This material must not be used for commercial purposes, or in any hospital or medical facility. Failure to comply may result in legal action.
Breast Cancer In Women
WHAT YOU NEED TO KNOW:
Breast cancer starts in the tissue or ducts of the breast. It can cause a lump, deformity of the breast, or discharge from the nipple. Breast cancer cells may spread to other parts of the body, such as the liver, lung, and brain.
WHILE YOU ARE HERE:
is a legal document that explains the tests, treatments, or procedures that you may need. Informed consent means you understand what will be done and can make decisions about what you want. You give your permission when you sign the consent form. You can have someone sign this form for you if you are not able to sign it. You have the right to understand your medical care in words you know. Before you sign the consent form, understand the risks and benefits of what will be done. Make sure all your questions are answered.
You may need blood taken to give healthcare providers information about how your body is working. The blood may be taken from your hand, arm, or IV.
If you have trouble swallowing, you may be given foods that are soft or in liquid form. Ask your healthcare provider about any extra nutrition you may need, such as nutrition shakes or vitamins. Tell your healthcare provider if you have problems eating, or if your stomach is upset.
Drink liquids as directed:
It is especially important to drink enough liquids if you are vomiting from chemotherapy. Ask how much liquid to drink each day and which liquids are best for you. Try to drink liquids throughout the day, and not just when you feel thirsty. It may be helpful to drink liquids between your meals instead of with your meals.
- Antinausea medicine: This medicine may be given to calm your stomach and prevent vomiting.
- Pain medicine may be given. Do not wait until the pain is severe before you ask for more medicine.
- A CT or MRI may show if the cancer has spread to other parts of your body. You may be given contrast liquid to help the tumor show up better. Tell the healthcare provider if you have ever had an allergic reaction to contrast liquid. Do not enter the MRI room with anything metal. Metal can cause serious injury. Tell the healthcare provider if you have any metal in or on your body.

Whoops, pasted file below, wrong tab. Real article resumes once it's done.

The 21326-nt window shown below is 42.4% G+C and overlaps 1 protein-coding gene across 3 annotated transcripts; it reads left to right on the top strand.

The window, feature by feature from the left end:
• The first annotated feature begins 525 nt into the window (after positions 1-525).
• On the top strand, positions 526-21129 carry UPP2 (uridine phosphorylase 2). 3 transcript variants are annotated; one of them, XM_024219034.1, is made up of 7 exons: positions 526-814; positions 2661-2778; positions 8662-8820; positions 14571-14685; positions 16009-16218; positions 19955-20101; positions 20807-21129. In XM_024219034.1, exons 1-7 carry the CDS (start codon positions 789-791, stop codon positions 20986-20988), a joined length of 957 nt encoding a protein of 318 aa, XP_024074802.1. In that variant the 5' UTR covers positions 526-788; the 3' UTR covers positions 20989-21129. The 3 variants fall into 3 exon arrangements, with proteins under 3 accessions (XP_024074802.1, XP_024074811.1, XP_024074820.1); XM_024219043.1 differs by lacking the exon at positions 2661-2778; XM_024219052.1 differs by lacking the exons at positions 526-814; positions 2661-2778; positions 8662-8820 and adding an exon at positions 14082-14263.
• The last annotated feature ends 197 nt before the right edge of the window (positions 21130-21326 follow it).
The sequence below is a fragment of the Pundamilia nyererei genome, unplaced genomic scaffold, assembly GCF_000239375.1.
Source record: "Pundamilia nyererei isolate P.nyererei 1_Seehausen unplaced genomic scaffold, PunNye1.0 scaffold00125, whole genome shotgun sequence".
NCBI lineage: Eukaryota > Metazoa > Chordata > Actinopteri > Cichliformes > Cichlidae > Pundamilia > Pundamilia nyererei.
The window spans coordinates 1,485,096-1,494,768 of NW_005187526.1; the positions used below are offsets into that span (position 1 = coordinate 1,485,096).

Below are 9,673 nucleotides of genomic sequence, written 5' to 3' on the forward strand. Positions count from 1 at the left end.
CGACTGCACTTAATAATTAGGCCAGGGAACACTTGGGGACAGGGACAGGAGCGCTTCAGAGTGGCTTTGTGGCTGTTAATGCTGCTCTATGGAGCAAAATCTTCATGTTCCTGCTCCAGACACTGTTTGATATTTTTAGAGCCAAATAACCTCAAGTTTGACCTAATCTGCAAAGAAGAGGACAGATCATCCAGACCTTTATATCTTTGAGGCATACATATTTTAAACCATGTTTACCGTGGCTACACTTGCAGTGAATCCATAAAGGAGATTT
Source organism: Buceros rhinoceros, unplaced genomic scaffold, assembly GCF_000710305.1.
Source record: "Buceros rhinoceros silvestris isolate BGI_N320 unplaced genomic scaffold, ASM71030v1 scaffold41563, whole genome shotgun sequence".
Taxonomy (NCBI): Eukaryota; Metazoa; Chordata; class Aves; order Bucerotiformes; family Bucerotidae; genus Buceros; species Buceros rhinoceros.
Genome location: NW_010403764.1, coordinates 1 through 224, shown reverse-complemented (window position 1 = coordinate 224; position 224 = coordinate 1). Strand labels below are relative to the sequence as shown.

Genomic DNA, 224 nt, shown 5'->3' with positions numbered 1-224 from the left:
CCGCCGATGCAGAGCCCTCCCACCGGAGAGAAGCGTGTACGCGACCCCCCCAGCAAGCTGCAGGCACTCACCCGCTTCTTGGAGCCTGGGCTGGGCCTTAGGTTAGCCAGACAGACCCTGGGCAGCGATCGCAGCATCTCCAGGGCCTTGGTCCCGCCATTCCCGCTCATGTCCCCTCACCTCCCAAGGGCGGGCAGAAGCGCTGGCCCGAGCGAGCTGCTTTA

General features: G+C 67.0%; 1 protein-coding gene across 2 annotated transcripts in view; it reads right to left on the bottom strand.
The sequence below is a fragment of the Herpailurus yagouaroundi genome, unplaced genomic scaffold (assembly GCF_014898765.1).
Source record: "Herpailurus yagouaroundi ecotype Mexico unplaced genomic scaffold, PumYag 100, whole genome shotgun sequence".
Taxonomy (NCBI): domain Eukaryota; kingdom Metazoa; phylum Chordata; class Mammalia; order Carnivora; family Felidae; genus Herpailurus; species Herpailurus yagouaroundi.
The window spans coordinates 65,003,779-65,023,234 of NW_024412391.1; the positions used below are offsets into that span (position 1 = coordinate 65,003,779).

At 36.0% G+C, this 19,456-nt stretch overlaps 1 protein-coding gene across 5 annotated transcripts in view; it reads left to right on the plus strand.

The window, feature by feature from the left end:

- A biopsy is a procedure used to remove part or all of the tumor.
- A bone scan is used to see if the cancer has spread to your bones. You will get a radioactive liquid, called a tracer, through a vein in your arm. The tracer collects in your bones.
- Hormone medicine may be used if the cancer responds to estrogen (the female hormone).
- Radiation therapy uses high-energy x-ray beams to kill cancer cells.
- Chemotherapy medicines are used to kill cancer cells. You may receive one medicine or a combination of medicines.
- Targeted therapy is medicine that finds markers on some cancer cells and kills the cells.
- Surgery may be used to remove the tumor.
You may get a blood clot in your arm or leg. The clot may travel to your heart or brain and cause life-threatening problems, such as a heart attack or stroke. If breast cancer is not treated, it can spread to other parts of your body, such as your liver, lungs, and brain. It may become life-threatening. The cancer may spread even if you are treated.
CARE AGREEMENT:You have the right to help plan your care. Learn about your health condition and how it may be treated. Discuss treatment options with your healthcare providers to decide what care you want to receive. You always have the right to refuse treatment.
© Copyright IBM Corporation 2018 Information is for End User's use only and may not be sold, redistributed or otherwise used for commercial purposes. All illustrations and images included in CareNotes® are the copyrighted property of A.D.A.M., Inc. or IBM Watson Health
The above information is an educational aid only. It is not intended as medical advice for individual conditions or treatments. Talk to your doctor, nurse or pharmacist before following any medical regimen to see if it is safe and effective for you.
Always consult your healthcare provider to ensure the information displayed on this page applies to your personal circumstances.